Coalition kills bill aimed at weakening collective bargaining


By UEA Executive Director Mark Mickelsen

The Utah One Coalition – representing 120,000 working men and women throughout Utah, including the 18,000-member Utah Education Association – had as one of its goals this year the defeat of any legislation aimed at weakening employee bargaining rights. They succeeded.

For much of the 2013 legislative session, no anti-collective bargaining bills emerged. But in early March – on the last day the House Government Operations Committee could meet – a bill was placed on the agenda that would have required negotiation meetings between public employers and public employee labor organizations to be open to the public.

Sponsored by Rep. Daniel McCay, HB362 (2nd Sub.): Transparency in Public Employment Negotiation Process not only opened bargaining meetings, but required public notice of the meetings and a mandate that public employers to keep minutes and make audio recordings of the proceedings.

Despite little advance notice, the Utah One Coalition prepared an issue brief on the bill and went to work urging members of the Government Operations Committee to vote it down. The Coalition packed the meeting with firefighters, police, educators, education support personnel and other public employee groups that negotiate contracts.

Several Coalition members spoke against the bill in committee – arguing that the legislation was unnecessary because transparency already exists in the public employee bargaining process. “In Utah school districts, the constituencies of both the school board and the employee association can already provide input regarding negotiations, and vote on a tentative agreement,” said Coalition Chair and UEA Executive Director Mark Mickelsen. “Elected school boards are entrusted to negotiate and their final decisions are made in a public meeting. Elected education association leaders are entrusted to negotiate for their members. Those members vote on whether or not to accept the contract, and have an opportunity to convince their fellow members to vote against a negotiated agreement, if they wish.”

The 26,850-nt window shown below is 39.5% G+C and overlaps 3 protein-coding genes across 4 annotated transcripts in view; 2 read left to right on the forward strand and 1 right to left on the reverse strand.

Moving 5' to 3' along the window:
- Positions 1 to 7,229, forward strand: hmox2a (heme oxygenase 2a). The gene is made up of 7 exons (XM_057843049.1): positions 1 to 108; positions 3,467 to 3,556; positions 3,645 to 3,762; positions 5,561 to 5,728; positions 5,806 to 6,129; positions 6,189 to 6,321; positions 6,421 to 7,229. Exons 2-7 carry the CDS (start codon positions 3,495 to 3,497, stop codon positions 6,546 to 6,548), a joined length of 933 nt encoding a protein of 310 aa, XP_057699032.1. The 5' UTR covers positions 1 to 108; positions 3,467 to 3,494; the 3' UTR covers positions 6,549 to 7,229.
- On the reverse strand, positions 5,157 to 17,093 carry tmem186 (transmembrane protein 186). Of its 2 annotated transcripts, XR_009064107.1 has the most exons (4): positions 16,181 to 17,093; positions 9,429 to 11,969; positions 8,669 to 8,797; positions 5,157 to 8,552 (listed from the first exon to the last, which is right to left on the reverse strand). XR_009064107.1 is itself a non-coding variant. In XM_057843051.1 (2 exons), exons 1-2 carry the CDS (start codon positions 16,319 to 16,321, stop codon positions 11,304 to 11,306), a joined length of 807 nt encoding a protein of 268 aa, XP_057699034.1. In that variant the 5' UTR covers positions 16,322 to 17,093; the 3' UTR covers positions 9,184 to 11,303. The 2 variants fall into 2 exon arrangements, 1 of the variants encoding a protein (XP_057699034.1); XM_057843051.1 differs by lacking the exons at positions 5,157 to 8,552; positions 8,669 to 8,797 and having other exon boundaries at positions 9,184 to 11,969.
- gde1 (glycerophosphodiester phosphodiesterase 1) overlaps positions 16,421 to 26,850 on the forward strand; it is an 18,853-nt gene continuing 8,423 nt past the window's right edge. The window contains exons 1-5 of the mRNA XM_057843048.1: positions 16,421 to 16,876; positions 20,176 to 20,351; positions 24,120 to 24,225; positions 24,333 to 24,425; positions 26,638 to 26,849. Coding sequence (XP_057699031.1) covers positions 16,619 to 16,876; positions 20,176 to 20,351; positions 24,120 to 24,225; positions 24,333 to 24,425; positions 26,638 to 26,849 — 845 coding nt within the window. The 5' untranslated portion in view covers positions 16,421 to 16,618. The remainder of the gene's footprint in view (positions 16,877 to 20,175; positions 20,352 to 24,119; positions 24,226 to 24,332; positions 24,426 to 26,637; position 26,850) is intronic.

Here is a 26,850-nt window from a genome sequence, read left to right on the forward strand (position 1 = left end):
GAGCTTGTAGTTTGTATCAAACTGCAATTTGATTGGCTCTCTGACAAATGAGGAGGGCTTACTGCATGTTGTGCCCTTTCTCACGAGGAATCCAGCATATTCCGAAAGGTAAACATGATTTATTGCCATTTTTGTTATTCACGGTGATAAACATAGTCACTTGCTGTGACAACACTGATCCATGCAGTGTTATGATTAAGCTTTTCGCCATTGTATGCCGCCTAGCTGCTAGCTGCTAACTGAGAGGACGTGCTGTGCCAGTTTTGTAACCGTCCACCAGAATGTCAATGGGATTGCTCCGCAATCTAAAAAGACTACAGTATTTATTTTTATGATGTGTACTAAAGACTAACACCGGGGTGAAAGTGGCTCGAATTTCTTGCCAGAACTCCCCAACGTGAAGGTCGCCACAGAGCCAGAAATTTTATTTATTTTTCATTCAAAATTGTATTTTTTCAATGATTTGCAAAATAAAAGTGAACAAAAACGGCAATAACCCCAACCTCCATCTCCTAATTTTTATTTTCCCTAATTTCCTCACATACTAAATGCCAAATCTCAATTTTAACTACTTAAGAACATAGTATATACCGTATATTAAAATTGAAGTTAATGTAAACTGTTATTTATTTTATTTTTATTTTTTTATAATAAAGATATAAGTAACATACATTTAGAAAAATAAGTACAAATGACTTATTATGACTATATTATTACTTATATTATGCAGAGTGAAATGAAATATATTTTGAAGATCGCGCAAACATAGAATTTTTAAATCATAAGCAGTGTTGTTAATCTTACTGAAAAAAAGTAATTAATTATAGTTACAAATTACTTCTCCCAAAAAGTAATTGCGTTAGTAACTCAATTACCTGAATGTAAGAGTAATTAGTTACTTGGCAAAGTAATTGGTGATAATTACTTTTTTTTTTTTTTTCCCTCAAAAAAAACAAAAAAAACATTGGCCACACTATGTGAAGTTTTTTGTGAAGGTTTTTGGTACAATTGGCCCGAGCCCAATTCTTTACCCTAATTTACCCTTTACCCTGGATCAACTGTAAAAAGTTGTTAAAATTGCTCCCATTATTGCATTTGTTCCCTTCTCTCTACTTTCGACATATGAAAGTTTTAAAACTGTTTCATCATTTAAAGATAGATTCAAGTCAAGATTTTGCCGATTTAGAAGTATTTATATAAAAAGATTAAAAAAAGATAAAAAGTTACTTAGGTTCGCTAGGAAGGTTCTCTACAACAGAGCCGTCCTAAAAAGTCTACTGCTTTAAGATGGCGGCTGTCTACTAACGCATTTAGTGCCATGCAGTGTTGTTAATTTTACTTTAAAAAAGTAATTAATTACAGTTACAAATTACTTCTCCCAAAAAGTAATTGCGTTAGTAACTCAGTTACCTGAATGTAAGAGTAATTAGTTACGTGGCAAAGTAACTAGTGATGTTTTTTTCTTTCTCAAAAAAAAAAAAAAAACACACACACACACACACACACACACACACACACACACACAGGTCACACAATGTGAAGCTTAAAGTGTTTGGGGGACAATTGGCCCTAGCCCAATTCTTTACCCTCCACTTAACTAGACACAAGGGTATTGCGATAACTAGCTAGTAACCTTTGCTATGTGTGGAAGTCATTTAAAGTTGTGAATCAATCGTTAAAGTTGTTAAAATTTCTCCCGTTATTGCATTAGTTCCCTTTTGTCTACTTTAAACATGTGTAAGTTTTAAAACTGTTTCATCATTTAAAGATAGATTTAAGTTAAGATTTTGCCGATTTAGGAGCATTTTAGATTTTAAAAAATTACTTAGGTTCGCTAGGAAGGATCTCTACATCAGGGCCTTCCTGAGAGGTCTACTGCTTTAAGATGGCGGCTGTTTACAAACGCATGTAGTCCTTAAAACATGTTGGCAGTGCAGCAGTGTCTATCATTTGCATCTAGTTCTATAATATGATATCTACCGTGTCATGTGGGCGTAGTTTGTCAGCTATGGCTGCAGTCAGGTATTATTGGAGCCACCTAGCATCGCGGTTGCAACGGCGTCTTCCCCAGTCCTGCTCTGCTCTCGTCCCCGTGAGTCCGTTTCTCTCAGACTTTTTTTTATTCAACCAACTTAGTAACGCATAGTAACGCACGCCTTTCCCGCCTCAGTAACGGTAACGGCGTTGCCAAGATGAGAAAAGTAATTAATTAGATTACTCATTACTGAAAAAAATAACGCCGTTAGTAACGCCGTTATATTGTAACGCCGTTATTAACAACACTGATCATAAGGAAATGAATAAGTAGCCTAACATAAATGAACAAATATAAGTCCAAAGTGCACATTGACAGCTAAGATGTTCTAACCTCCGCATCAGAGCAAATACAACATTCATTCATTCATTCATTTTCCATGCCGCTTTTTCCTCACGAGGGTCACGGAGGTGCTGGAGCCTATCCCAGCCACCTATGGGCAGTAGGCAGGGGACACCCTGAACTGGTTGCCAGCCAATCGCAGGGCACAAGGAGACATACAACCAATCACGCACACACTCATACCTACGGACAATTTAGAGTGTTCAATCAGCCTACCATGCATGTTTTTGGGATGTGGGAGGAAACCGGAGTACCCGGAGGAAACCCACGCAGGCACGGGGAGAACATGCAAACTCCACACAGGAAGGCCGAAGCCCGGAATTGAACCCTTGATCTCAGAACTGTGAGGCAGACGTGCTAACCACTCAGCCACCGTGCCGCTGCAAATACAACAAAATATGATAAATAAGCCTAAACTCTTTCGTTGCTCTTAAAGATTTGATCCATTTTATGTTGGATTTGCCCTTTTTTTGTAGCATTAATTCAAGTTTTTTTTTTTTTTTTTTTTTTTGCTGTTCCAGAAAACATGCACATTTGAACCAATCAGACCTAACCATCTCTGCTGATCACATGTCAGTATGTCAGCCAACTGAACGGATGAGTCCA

Mickelsen told the Committee that neither employees nor employers are asking for the changes proposed in the legislation.

The bill failed in Committee by a vote of 5-4. In an effort to resurrect the bill, Rep. McCay began contacting his colleagues about supporting a strategy to pull his failed bill from the Rules Committee and place in on the board in the House. Alerted to the end run, Utah One Coalition members went to work contacting Representatives and asking them to resist the effort. They succeeded and Rep. McCay’s bill died.

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